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"Let them eat pizza" - the Jamie Oliver campaign isn't working

(40 Posts)
Maninadirndl Thu 09-Jul-09 08:43:05

According to BBC Breakfast the School Food Trust project set up years ago has failed to make a significant change in children's eating habits.

As someone who took up this eating "thing" and who feels like the only one interested in eating good food around me - I also grow my own veg, fruit and herbs - I found this depressing news that the children still eat fish and chips. I know people who eat awful food and whose idea of a great day out for the kids is with Ronald McD.

Has the eating better food thing changed around you?

sarah293 Thu 09-Jul-09 08:44:30

Message withdrawn

MissisBoot Thu 09-Jul-09 08:48:11

I would suggest that the school food trust need more than 5 years to make a significant change to children's eating habits - it would be better to have a look at the difference in 15-20 years time. By then healthy eating will be mainstreamed in schools and the memories of chips with everything will have faded.

I've always tried to eating healthily and cook from scratch but have real occasional weaknesses for fish and chips!

Mamazon Thu 09-Jul-09 08:49:25

i know what im about to say will have me shunned from Mn forever more but, i really like Greggs sausage rolls and have no worries about giving my children one if we are out and about.

having said that, they don't have them every day or even once a week. they have good home made food most days at home and have hot school mealsat lunch time.

the lunch menu's at the school are actually very good and the parents are invited in to sample the menu each term, something i always do.

Until people manage to get it into their heads that good healthy eating is not about all or nothing the message will nevcer stick. whilst people assume that all take away is bad, all fat is wrong and only raw veg is suitable for their PFB people will be put off by the healthy eating campaign.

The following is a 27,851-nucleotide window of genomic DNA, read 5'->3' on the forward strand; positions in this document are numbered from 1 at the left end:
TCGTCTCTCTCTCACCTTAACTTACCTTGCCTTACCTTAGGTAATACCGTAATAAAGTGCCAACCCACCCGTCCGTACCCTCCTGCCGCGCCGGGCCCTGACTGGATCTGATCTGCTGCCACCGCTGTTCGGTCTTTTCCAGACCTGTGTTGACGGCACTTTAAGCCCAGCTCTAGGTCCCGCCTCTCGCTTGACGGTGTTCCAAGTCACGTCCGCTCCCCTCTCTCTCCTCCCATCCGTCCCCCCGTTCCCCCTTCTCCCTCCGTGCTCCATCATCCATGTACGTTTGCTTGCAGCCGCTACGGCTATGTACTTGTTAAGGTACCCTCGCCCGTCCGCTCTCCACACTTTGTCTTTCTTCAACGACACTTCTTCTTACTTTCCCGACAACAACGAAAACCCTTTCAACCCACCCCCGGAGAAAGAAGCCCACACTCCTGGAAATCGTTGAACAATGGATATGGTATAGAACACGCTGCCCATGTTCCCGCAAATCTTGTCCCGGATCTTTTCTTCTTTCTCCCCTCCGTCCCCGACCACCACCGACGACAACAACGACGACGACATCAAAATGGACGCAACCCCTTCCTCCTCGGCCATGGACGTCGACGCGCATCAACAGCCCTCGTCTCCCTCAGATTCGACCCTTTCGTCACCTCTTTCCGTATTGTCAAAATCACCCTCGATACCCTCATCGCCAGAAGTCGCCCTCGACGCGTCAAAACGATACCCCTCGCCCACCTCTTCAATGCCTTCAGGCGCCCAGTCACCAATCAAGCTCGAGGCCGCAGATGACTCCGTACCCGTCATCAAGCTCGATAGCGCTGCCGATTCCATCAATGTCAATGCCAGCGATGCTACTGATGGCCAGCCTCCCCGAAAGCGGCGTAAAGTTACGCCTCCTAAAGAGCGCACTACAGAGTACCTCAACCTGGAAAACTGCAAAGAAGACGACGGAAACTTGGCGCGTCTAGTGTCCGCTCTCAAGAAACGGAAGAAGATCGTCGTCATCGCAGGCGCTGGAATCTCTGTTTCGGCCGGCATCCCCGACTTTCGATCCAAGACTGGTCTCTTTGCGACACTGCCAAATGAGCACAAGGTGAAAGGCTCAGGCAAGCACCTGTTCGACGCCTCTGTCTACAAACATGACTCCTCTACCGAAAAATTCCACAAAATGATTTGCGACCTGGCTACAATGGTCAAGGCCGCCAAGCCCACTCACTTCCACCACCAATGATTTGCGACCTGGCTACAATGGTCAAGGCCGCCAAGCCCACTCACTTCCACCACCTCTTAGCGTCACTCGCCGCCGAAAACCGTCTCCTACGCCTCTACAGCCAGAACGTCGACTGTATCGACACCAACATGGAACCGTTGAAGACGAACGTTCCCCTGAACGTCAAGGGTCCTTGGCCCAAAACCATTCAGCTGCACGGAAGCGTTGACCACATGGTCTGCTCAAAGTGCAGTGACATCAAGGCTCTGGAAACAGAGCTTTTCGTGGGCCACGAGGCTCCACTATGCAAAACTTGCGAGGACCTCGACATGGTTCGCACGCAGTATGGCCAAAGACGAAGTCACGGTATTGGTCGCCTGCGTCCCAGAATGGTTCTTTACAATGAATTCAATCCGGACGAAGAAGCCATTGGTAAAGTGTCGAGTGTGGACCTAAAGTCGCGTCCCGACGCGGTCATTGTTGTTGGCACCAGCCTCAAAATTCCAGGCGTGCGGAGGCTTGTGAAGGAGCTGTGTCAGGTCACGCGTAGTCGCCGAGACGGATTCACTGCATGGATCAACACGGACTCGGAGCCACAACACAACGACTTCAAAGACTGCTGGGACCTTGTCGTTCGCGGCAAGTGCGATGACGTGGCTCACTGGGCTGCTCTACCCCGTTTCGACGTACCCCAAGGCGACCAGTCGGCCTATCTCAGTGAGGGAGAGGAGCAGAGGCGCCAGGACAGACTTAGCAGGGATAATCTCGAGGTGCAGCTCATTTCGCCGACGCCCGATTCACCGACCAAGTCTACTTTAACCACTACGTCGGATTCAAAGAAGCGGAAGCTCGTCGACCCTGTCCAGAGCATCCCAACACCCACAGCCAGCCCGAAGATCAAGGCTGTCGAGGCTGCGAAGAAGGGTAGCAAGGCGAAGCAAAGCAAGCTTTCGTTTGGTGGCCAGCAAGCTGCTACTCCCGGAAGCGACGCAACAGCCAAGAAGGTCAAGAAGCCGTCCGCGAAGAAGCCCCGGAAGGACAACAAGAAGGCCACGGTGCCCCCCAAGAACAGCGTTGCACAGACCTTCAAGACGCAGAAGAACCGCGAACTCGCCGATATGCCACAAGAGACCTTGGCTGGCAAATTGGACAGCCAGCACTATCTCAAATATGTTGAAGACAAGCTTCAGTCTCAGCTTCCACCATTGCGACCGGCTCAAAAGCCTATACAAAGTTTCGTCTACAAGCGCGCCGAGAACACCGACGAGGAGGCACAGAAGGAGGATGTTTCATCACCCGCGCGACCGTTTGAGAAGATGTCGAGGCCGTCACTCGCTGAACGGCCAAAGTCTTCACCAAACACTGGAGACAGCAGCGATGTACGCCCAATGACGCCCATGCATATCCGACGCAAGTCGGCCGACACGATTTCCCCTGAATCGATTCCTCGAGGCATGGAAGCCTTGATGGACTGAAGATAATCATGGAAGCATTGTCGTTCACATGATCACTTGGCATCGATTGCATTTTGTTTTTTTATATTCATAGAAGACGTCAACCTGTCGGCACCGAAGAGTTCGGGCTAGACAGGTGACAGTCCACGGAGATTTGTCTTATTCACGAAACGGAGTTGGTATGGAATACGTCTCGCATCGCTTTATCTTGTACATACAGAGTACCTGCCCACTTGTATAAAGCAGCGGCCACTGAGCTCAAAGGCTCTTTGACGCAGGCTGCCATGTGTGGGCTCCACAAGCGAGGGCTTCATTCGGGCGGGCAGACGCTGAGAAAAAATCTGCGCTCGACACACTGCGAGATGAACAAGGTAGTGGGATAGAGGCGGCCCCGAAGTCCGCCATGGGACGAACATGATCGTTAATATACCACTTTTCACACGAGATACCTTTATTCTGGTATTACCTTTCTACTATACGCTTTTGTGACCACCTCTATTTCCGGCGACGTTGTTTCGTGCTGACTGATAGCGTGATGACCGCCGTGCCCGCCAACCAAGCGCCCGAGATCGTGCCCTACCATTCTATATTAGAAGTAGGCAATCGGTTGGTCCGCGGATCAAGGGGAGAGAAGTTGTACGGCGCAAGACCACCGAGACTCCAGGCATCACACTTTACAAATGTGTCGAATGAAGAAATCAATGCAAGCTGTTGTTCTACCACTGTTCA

ShauntheSheep Thu 09-Jul-09 08:53:22

What's wrong with fish n chips exactly?

piscesmoon Thu 09-Jul-09 08:53:37

It is changing in the primary school-it will take longer to get through to the secondary school which is where the problem lies. You can't change people's habits overnight-it needs to be viewed as a long term plan. They shouldn't even be worrying about it yet-as MissisBoot says 15-20 years is more realistic.Not everything can be a quick fix.
Just because DCs like pizza and chips it doesn't mean that you have to give it to them-other than once in a while for a treat.
(I am appalled that anyone could think that chips go with pizza!)

piscesmoon Thu 09-Jul-09 08:55:58

'What's wrong with fish n chips exactly? '

Nothing at all-once in a while. However fish and new potatoes is a great alternative this time of year. A cookery book would give hundreds of fish recipes.

FAQinglovely Thu 09-Jul-09 08:56:39

yea what's wrong with fish and chips? Small (being the size of a mountain grin) cod and chips is DS1's all time favourite once a month treat from the chippy grin.

I think Mamazon sums the problem up well in her last paragraph. - and I think part of the problem stems from the healthy eating stuff they're taught at school.

When I have to explain to my DS's that no food is really bad - it's just about moderation and quantities it does make the work much harder.

piscesmoon Thu 09-Jul-09 08:59:37

I never label food as bad-I think it is counter productive. If you have a balanced diet at home the odd McDonalds doesn't matter in the least.

thefortbuilder Thu 09-Jul-09 09:00:44